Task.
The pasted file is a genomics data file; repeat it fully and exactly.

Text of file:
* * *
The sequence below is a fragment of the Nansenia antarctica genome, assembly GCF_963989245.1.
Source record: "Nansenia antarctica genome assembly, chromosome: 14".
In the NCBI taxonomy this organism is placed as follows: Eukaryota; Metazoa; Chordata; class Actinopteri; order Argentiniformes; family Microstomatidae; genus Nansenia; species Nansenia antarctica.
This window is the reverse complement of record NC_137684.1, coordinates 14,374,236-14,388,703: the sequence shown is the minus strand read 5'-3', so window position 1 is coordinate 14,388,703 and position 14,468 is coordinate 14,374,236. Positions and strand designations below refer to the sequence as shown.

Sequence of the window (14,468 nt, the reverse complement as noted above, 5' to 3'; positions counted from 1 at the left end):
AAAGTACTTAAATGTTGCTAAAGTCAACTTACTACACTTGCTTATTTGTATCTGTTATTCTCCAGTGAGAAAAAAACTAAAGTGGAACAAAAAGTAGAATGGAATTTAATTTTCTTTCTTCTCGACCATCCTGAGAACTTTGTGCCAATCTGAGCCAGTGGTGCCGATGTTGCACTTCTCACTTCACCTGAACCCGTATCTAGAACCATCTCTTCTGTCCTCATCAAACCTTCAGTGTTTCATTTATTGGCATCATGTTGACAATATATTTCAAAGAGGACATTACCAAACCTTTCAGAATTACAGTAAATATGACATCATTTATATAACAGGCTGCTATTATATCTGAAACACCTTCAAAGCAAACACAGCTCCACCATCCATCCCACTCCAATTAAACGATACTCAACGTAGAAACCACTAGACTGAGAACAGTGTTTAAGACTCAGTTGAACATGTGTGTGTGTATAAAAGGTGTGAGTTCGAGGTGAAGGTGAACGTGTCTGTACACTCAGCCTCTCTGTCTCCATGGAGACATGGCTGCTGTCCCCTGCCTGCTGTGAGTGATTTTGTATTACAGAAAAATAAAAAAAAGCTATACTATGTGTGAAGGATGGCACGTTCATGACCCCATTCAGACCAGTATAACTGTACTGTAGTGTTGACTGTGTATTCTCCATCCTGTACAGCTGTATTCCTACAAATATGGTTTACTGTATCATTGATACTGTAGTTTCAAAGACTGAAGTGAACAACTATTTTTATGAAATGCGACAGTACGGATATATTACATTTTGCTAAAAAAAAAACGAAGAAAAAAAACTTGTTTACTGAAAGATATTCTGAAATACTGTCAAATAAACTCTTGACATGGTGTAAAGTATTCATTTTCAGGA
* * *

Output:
The sequence below is a fragment of the Nansenia antarctica genome, assembly GCF_963989245.1.
Source record: "Nansenia antarctica genome assembly, chromosome: 14".
In the NCBI taxonomy this organism is placed as follows: Eukaryota; Metazoa; Chordata; class Actinopteri; order Argentiniformes; family Microstomatidae; genus Nansenia; species Nansenia antarctica.
This window is the reverse complement of record NC_137684.1, coordinates 14,374,236-14,388,703: the sequence shown is the minus strand read 5'-3', so window position 1 is coordinate 14,388,703 and position 14,468 is coordinate 14,374,236. Positions and strand designations below refer to the sequence as shown.

Sequence of the window (14,468 nt, the reverse complement as noted above, 5' to 3'; positions counted from 1 at the left end):
AAAGTACTTAAATGTTGCTAAAGTCAACTTACTACACTTGCTTATTTGTATCTGTTATTCTCCAGTGAGAAAAAAACTAAAGTGGAACAAAAAGTAGAATGGAATTTAATTTTCTTTCTTCTCGACCATCCTGAGAACTTTGTGCCAATCTGAGCCAGTGGTGCCGATGTTGCACTTCTCACTTCACCTGAACCCGTATCTAGAACCATCTCTTCTGTCCTCATCAAACCTTCAGTGTTTCATTTATTGGCATCATGTTGACAATATATTTCAAAGAGGACATTACCAAACCTTTCAGAATTACAGTAAATATGACATCATTTATATAACAGGCTGCTATTATATCTGAAACACCTTCAAAGCAAACACAGCTCCACCATCCATCCCACTCCAATTAAACGATACTCAACGTAGAAACCACTAGACTGAGAACAGTGTTTAAGACTCAGTTGAACATGTGTGTGTGTATAAAAGGTGTGAGTTCGAGGTGAAGGTGAACGTGTCTGTACACTCAGCCTCTCTGTCTCCATGGAGACATGGCTGCTGTCCCCTGCCTGCTGTGAGTGATTTTGTATTACAGAAAAATAAAAAAAAGCTATACTATGTGTGAAGGATGGCACGTTCATGACCCCATTCAGACCAGTATAACTGTACTGTAGTGTTGACTGTGTATTCTCCATCCTGTACAGCTGTATTCCTACAAATATGGTTTACTGTATCATTGATACTGTAGTTTCAAAGACTGAAGTGAACAACTATTTTTATGAAATGCGACAGTACGGATATATTACATTTTGCTAAAAAAAAAACGAAGAAAAAAAACTTGTTTACTGAAAGATATTCTGAAATACTGTCAAATAAACTCTTGACATGGTGTAAAGTATTCATTTTCAGGA